Workflow seems to be the holy grail of functionality in HRMS these days: every vendor has it, wants it, or is working on it. One vendor touts “120+ Off-The-Shelf Workflows” in their product, which strikes me as really odd for reasons I’ll discuss in a moment. My question is, how did HRMS vendors miss the BPM train? Knowing there’s a more comprehensive approach out there, why are HRMS vendors bragging about their shiny new workflow technology that’s at least one generation behind the curve?
To be fair, there’s a big difference between true Business Process Management (BPM) and application-centric workflow. The latter is what HRMS vendors are implementing (at least the ones I’ve seen), and the best objective here is to automate some of the common tasks within their products. For example, in most HRMS systems terminating an employee might require going into 3 or 4, perhaps more, screens and doing the edit-change-save routine. Application-centric workflow can make this process more consistent, allowing the user to terminate the employee in in a more consistent action, and perhaps also do some fancy things like sending notifications and assigning tasks to other people for review, approval, and the like.
If you think I’m about to advocate replacing application-centric workflow with a BPM platform, you’re a bit off base. Application-centric workflow has it’s function, place, and applicability. But it also has its limitations, as its bounds of responsibility and reach tend to end when you log out of the HRMS product it resides within. Instead I prefer to advocate that HRMS application-centric workflows be thought of as specialized tasks within an overall BPM approach. If your overall business process doesn’t require tasks, activities, or participants outside of the tasks provided in your HRMS system’s workflow, then you haven’t yet demonstrated a need for a BPM platform. If your business processes need tasks, activities, or participants outside of that provided by the HRMS system, you’ll inevitably need to consider a BPM platform, at least until the HRMS vendors embrace true BPM.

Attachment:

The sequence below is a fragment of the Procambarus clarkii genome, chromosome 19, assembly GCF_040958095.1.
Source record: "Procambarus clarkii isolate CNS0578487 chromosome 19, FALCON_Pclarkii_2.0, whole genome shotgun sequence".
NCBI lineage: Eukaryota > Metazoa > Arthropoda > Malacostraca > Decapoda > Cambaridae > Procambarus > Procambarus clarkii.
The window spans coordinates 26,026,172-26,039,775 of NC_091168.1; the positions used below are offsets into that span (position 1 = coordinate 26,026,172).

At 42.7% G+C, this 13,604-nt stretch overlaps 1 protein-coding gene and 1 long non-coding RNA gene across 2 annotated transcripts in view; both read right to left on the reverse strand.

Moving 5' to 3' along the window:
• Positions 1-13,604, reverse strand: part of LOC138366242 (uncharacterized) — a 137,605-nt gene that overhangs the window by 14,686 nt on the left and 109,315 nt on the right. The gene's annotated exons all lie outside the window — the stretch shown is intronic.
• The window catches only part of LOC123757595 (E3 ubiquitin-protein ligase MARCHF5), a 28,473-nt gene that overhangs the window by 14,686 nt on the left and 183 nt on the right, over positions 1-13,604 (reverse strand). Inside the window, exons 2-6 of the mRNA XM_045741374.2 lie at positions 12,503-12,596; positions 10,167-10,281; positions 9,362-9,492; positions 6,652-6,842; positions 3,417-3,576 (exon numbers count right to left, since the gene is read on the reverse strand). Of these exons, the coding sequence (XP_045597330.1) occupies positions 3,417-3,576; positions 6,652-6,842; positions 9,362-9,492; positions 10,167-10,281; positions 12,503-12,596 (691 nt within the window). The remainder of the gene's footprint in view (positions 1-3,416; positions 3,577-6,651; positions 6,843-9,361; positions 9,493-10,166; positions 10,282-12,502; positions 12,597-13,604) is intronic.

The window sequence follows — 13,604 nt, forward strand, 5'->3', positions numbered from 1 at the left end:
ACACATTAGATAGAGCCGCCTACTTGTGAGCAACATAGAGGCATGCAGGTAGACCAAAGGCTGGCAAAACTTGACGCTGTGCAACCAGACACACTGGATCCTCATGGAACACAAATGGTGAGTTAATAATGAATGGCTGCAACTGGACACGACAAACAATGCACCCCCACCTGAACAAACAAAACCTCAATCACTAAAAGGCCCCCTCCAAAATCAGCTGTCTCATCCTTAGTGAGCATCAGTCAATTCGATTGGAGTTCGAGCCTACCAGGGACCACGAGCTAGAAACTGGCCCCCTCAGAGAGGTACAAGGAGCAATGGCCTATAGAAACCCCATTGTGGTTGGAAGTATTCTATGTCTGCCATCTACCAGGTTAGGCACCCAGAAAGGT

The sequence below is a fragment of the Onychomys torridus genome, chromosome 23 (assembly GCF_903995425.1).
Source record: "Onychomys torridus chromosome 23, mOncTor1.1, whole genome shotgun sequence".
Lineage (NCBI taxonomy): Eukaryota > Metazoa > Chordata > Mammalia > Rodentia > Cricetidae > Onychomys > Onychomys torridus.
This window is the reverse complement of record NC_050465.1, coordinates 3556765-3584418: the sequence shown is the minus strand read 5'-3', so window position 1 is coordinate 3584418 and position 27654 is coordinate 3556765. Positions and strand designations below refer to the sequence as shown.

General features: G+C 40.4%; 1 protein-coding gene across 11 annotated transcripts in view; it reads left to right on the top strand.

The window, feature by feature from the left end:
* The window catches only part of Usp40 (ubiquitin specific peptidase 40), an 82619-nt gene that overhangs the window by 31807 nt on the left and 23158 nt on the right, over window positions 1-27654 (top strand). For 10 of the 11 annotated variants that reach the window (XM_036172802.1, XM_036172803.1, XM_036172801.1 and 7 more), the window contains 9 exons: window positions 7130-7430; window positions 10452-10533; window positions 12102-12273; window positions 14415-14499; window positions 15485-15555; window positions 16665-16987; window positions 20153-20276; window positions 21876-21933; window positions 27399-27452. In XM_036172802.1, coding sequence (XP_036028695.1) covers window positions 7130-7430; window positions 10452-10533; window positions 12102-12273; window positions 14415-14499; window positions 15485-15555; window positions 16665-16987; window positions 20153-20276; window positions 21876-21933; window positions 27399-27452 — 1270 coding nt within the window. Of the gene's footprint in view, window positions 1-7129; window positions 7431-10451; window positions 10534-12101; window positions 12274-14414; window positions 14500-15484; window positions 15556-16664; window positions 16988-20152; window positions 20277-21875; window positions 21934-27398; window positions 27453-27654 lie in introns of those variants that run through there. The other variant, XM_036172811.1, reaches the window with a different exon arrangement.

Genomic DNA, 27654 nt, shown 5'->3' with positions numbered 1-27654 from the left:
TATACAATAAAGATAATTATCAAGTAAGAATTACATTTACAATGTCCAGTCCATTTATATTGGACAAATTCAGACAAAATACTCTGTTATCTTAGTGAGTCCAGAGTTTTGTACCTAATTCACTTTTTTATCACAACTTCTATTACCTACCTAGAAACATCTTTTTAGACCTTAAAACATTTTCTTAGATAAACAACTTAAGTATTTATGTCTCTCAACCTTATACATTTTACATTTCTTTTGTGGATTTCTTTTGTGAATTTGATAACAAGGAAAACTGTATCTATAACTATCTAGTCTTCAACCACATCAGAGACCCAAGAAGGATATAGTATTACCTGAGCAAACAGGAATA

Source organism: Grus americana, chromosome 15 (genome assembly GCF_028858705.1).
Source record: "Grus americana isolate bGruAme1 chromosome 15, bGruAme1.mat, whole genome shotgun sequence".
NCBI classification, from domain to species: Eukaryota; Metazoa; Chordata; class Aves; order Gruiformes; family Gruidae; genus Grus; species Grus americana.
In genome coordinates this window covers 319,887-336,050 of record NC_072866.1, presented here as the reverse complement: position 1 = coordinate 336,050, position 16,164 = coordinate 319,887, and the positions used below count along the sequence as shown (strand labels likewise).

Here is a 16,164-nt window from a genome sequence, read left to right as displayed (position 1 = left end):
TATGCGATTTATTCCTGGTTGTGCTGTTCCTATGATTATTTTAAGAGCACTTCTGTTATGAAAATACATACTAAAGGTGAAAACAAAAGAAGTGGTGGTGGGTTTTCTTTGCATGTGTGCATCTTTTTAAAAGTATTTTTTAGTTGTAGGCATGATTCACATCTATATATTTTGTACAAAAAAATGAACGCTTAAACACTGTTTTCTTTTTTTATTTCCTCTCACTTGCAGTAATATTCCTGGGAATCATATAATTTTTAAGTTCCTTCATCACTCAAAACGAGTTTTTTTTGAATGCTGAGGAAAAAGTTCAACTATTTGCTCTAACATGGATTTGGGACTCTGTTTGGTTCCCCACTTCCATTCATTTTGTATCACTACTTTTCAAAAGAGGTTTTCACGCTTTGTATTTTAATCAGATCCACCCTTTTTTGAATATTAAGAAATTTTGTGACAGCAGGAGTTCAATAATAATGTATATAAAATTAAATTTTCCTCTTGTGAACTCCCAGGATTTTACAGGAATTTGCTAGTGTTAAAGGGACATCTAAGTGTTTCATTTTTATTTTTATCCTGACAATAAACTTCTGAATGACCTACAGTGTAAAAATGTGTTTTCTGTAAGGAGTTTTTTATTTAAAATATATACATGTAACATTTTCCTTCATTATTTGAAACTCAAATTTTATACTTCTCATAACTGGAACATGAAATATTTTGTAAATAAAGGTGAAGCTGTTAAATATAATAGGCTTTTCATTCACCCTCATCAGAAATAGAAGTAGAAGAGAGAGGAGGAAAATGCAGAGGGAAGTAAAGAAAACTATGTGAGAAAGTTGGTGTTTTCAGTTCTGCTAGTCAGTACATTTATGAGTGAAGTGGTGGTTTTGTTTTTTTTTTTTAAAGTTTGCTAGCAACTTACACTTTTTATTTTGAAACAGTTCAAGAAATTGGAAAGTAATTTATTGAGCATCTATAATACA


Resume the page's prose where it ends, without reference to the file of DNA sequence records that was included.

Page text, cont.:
My favorite example is a customer with a very simple process concerning discretionary bonuses. In this case, the process is that a field manager can submit a request for a bonus for one of his workers in any amount desired (hence discretionary); an approval request is sent directly via email to the CEO, who can reject, approve, or revise–depending on the CEO’s decision, the workflow may result in an email being sent back to the requesting manager, a pay request being sent to payroll (an automated request, not just an email), or both. This is about as simple a process as they come, and their HRMS vendor eagerly said they could do it. Except for one problem: the CEO isn’t a user of the HRMS system and wasn’t about to become one. The process was automated via BPM (our PAN product, actually) because BPM (PAN’s underlying technology), unlike the HRMS vendor’s application-centric workflow, wasn’t confined to process participants being users of the HRMS system.
BPM is no panacea for HR business processes and workflows; like a boat, it can be a hole in the water you throw money into. Off-the-shelf BPM, for example, doesn’t take into consideration the organizational structure (though in our PAN product, it does). Also, you can’t mention the BPM acronym without also mentioning the SOA acronym shortly thereafter (SOA = Service Oriented Architecture): BPM is in its element as a useful technology when it can utilize the functions (services) of the system it needs to interact with, such as HRMS, but also payroll, recruiting, LMS, IT, and the myriad 3rd party vendors you might need to interact with. Precious few HRMS vendors have architected a SOA-based product, which means BPM is somewhat hamstrung. An answer may be an HR-centric BPM product such as our PAN product (Personnel Action Notices), allowing you to apply a true BPM platform to HR processes in the proper context.
A key objective of both BPM and workflow–if you’ve successfully read between the lines here–is flexibility, or the system’s ability to adapt to your particular business processes. A BPM approach is inherently flexible, but this is not a guarantee with application centric workflows. Given the objective of flexibility, isn’t it curious that a vendor would promote their “120+ out of the box workflows”? How applicable are they off-the-shelf? How easy are they to customize if they need to be adapted to your requirements, as they almost certainly will?
In the next few blogs I’m going to discuss some of these related topics: SOA, Integration, and HR-centric BPM. Stay tuned.